Every investment involves an element of risk, and borrowing to pay for college expenses is no exception. Borrowing remains a sound investment for most students, but many who borrow and then drop out appear to have lost the bet. Students who borrow money for college begin postsecondary education with more academic and financial risk than other groups. Some of these students, after borrowing and then dropping out of college, beat the odds and go on to productive careers. Perhaps their courses and experience help them succeed, even without a certificate or degree. Or perhaps they come from families sufficiently well off that the accumulated debt is not burdensome.
Yet, along with those who do not finish high school and those who stop with a high school diploma, many college dropouts fall into what has been called "the forgotten half" of our nation's young adult population.1 The findings in this report, in providing a snapshot of students' experiences, suggest that many borrowers who drop out of postsecondary education may be left behind in the nation's economy.
The growing reliance on loans to finance rising college tuition has drawn widespread attention in the media and public policy debates. Much of the publicity and concern focuses on students who pursue a four-year degree and take on significant debt, averaging from $15,000 to $20,000 in debt by the time they graduate. Some college graduates have borrowed much larger amounts, and average debt burdens are especially high for low-income and minority students who complete their programs of study.2 However, most students who achieve their degrees reap sufficient economic benefits to pay off their loans.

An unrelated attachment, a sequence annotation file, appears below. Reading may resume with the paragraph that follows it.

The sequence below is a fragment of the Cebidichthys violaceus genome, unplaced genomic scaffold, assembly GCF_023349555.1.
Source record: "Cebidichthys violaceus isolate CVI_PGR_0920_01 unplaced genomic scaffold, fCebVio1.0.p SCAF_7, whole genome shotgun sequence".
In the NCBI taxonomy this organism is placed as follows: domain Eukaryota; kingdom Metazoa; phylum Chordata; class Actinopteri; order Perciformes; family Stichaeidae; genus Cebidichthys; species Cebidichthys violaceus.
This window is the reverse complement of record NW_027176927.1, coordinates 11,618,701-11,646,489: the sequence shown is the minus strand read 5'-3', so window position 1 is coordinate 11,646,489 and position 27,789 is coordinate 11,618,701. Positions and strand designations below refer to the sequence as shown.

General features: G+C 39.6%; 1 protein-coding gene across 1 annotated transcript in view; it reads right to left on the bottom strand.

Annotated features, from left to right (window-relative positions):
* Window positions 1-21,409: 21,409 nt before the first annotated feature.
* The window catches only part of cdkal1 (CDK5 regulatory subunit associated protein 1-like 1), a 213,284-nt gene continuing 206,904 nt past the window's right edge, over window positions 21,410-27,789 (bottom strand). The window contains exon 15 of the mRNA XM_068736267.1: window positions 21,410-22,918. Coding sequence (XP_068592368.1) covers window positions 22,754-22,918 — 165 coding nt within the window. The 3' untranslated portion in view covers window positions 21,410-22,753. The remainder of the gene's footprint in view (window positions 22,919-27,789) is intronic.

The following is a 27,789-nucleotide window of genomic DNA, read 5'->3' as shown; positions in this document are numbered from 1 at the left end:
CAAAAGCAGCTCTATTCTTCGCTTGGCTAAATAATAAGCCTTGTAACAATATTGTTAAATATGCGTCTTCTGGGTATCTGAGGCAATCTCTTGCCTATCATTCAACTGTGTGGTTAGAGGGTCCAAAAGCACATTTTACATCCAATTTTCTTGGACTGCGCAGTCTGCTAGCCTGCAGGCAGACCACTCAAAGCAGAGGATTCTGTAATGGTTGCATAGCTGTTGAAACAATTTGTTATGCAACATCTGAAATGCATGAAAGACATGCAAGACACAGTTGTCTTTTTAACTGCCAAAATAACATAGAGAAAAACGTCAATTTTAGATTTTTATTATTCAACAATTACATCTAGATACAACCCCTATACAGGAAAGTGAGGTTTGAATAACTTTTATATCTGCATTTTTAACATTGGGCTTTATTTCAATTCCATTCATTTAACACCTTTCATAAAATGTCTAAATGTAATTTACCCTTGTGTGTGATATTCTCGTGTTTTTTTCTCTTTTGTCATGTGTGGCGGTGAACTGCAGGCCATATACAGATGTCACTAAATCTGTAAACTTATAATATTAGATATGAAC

For the first time, this study examines those who may be least well-served by our current system of financing higher education: students who invest in their own education by borrowing, but who do not complete their postsecondary programs. A recent report by the Education Trust warned that "hundreds of thousands of young people leave our higher education system unsuccessfully, burdened with large student loans that must be repaid, but without the benefit of the wages a college degree provides."3 This report examines the dimensions of this problem and identifies ways to address it.
Both individuals and society reap significant economic and other benefits from investing in higher education, and loans have become a pervasive means of financing student costs and consequently realizing these benefits. However, there are serious negative consequences of the loan trend. For example, half of entering freshmen borrow, and one-fifth of borrowers drop out.4 In 2001, this meant that there were more than 350,000 ex-students who had begun college six years earlier, but had no certificate or degree, and a debt to repay. For students who began at four-year institutions and expected to attain a bachelor's degree, borrowers who dropped out were twice as likely to be unemployed as borrowers who received a degree, and more than ten times as likely to default on their loan.